Sadly, the book didn’t really explore the “is the witness lying” angle (despite pitching it) and even when the town turns on “high school outcast Wade Reed” everything just feels…. surface level. I think this book could have made some real social commentaries. There were some good moments for it. But Gaylin breezed past those moments and ended with the statement that… you should appreciate what you have? I think that’s supposed to be the takeaway. Which is really weird considering [HUGE SPOILER] character Jackie finds out in the last thirty pages that the reason her son Wade didn’t fight accusations of hit-and-run was because he was sleeping with her forty-year-old best friend Helen. And this is right after Jackie’s other son Connor is shot by a thirteen-year-old and almost dies??? Meanwhile other main character Pearl confronts her “tragic past” (as a three year old she accidentally used a loaded gun and killed her mother) by finding out her father purposefully didn’t stop her because he knew the mom was cheating. [END SPOILER] This was more eventful than the rest of the book by a mile and it was still very dull because the characters reacted by not reacting. As in, they took in these events and walked away.
SO I will take their cue and walk away from this book, leaving a one crown rating at the door.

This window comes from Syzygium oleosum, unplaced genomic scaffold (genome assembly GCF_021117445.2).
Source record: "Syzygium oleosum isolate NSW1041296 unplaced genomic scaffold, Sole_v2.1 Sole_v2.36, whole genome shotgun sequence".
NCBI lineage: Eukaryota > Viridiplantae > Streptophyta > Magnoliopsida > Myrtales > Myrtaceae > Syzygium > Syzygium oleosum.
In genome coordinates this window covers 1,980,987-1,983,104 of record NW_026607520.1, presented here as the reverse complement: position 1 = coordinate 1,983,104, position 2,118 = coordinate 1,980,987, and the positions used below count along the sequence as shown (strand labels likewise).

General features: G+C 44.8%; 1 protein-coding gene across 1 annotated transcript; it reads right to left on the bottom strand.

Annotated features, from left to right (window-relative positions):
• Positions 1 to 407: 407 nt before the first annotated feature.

For next week’s Chooseday, let’s make it a good one!
1) Girl in the Blue Coat by Monica Hesse [Historical Fiction]
Amsterdam, 1943. Hanneke spends her days procuring and delivering sought-after black market goods to paying customers, her nights hiding the true nature of her work from her concerned parents, and every waking moment mourning her boyfriend, who was killed on the Dutch front lines when the Germans invaded. She likes to think of her illegal work as a small act of rebellion.
On a routine delivery, a client asks Hanneke for help. Expecting to hear that Mrs. Janssen wants meat or kerosene, Hanneke is shocked by the older woman’s frantic plea to find a person – a Jewish teenager Mrs. Janssen had been hiding, who has vanished without a trace from a secret room. Hanneke initially wants nothing to do with such dangerous work, but is ultimately drawn into a web of mysteries and stunning revelations that lead her into the heart of the resistance, open her eyes to the horrors of the Nazi war machine, and compel her to take desperate action.
2) Seven Ways We Lie by Riley Redgate [Fiction]